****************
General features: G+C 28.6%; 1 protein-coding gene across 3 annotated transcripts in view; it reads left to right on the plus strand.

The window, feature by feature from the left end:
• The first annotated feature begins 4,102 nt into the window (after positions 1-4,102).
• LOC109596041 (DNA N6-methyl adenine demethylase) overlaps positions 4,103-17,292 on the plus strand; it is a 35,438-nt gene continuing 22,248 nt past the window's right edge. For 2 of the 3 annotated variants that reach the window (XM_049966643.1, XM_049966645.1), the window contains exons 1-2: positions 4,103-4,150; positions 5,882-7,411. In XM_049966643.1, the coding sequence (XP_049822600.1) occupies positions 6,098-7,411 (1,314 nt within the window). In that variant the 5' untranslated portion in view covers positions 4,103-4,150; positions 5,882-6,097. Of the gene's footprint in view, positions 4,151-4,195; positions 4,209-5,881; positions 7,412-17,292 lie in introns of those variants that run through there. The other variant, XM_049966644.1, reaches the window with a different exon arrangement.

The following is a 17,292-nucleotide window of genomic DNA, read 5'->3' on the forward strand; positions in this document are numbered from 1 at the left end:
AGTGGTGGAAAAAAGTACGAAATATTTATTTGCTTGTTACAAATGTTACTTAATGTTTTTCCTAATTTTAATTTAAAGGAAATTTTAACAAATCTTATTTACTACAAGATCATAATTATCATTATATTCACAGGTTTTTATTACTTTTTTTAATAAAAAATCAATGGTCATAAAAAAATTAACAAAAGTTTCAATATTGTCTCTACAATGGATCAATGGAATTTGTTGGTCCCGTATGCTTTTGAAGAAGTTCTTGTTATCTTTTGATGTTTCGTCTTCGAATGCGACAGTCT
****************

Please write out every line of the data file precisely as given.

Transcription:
General features: G+C 28.6%; 1 protein-coding gene across 3 annotated transcripts in view; it reads left to right on the plus strand.

The window, feature by feature from the left end:
• The first annotated feature begins 4,102 nt into the window (after positions 1-4,102).
• LOC109596041 (DNA N6-methyl adenine demethylase) overlaps positions 4,103-17,292 on the plus strand; it is a 35,438-nt gene continuing 22,248 nt past the window's right edge. For 2 of the 3 annotated variants that reach the window (XM_049966643.1, XM_049966645.1), the window contains exons 1-2: positions 4,103-4,150; positions 5,882-7,411. In XM_049966643.1, the coding sequence (XP_049822600.1) occupies positions 6,098-7,411 (1,314 nt within the window). In that variant the 5' untranslated portion in view covers positions 4,103-4,150; positions 5,882-6,097. Of the gene's footprint in view, positions 4,151-4,195; positions 4,209-5,881; positions 7,412-17,292 lie in introns of those variants that run through there. The other variant, XM_049966644.1, reaches the window with a different exon arrangement.

The following is a 17,292-nucleotide window of genomic DNA, read 5'->3' on the forward strand; positions in this document are numbered from 1 at the left end:
AGTGGTGGAAAAAAGTACGAAATATTTATTTGCTTGTTACAAATGTTACTTAATGTTTTTCCTAATTTTAATTTAAAGGAAATTTTAACAAATCTTATTTACTACAAGATCATAATTATCATTATATTCACAGGTTTTTATTACTTTTTTTAATAAAAAATCAATGGTCATAAAAAAATTAACAAAAGTTTCAATATTGTCTCTACAATGGATCAATGGAATTTGTTGGTCCCGTATGCTTTTGAAGAAGTTCTTGTTATCTTTTGATGTTTCGTCTTCGAATGCGACAGTCT